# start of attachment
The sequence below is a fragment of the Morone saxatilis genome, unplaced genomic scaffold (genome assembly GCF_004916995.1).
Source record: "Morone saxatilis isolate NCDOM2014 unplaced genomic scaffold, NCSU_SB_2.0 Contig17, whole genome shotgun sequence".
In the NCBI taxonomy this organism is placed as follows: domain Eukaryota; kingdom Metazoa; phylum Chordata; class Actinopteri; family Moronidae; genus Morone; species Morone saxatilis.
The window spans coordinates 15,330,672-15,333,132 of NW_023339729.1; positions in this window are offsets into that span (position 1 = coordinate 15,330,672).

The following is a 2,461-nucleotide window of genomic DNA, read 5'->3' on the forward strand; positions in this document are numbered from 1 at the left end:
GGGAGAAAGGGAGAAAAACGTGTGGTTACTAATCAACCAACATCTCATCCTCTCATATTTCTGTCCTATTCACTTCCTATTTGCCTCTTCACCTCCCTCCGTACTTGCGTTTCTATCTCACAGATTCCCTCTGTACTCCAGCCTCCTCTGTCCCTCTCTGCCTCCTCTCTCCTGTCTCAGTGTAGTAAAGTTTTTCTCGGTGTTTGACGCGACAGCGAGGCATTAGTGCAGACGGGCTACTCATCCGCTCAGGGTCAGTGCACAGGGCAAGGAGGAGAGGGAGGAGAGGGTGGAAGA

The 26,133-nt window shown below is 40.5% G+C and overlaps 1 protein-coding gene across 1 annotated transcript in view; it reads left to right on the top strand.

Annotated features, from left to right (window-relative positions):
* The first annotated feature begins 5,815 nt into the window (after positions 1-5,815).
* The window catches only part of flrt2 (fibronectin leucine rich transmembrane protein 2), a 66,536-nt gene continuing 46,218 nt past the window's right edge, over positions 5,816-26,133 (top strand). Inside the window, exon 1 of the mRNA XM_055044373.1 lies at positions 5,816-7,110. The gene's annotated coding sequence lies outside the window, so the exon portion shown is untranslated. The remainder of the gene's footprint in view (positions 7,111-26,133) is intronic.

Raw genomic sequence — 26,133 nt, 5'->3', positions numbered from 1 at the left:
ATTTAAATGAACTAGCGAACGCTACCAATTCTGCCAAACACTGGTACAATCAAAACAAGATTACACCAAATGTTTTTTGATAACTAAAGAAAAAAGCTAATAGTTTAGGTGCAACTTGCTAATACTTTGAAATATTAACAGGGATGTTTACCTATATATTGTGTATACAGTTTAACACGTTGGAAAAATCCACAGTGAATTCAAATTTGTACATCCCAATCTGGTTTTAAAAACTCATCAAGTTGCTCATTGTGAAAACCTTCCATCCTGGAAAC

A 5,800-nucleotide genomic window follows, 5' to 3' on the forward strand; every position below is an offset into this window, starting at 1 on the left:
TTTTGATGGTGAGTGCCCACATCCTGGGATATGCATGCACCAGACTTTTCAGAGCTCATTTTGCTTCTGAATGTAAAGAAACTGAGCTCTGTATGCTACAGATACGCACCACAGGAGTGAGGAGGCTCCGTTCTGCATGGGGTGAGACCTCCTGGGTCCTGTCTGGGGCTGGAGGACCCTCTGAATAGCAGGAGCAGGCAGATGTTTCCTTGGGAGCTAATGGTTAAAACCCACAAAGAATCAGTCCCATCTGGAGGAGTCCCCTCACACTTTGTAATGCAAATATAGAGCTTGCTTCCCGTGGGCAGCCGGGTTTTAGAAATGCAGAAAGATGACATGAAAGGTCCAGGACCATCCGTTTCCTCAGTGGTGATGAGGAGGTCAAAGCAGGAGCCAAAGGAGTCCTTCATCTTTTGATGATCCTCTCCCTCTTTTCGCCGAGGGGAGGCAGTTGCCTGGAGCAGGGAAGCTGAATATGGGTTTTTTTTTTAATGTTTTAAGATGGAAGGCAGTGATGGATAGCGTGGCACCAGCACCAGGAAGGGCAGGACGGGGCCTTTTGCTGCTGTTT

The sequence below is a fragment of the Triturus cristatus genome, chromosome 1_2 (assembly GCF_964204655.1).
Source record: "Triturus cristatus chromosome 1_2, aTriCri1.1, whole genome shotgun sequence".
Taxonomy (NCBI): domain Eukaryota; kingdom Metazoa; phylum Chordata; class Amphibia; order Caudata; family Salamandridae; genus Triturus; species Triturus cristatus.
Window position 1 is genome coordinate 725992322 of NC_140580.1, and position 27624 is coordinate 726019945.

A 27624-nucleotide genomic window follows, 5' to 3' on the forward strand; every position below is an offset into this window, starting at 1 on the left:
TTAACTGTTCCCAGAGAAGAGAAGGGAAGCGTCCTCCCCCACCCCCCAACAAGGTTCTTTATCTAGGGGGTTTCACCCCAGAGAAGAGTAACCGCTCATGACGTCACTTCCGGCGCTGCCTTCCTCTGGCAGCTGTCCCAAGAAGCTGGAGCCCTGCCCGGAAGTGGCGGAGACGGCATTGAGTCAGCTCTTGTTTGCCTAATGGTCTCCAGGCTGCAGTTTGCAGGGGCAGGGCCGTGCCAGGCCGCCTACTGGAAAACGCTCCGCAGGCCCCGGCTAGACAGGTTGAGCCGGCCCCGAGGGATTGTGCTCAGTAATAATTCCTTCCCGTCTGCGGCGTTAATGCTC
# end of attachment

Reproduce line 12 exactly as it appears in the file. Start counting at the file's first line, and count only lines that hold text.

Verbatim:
ATTTAAATGAACTAGCGAACGCTACCAATTCTGCCAAACACTGGTACAATCAAAACAAGATTACACCAAATGTTTTTTGATAACTAAAGAAAAAAGCTAATAGTTTAGGTGCAACTTGCTAATACTTTGAAATATTAACAGGGATGTTTACCTATATATTGTGTATACAGTTTAACACGTTGGAAAAATCCACAGTGAATTCAAATTTGTACATCCCAATCTGGTTTTAAAAACTCATCAAGTTGCTCATTGTGAAAACCTTCCATCCTGGAAAC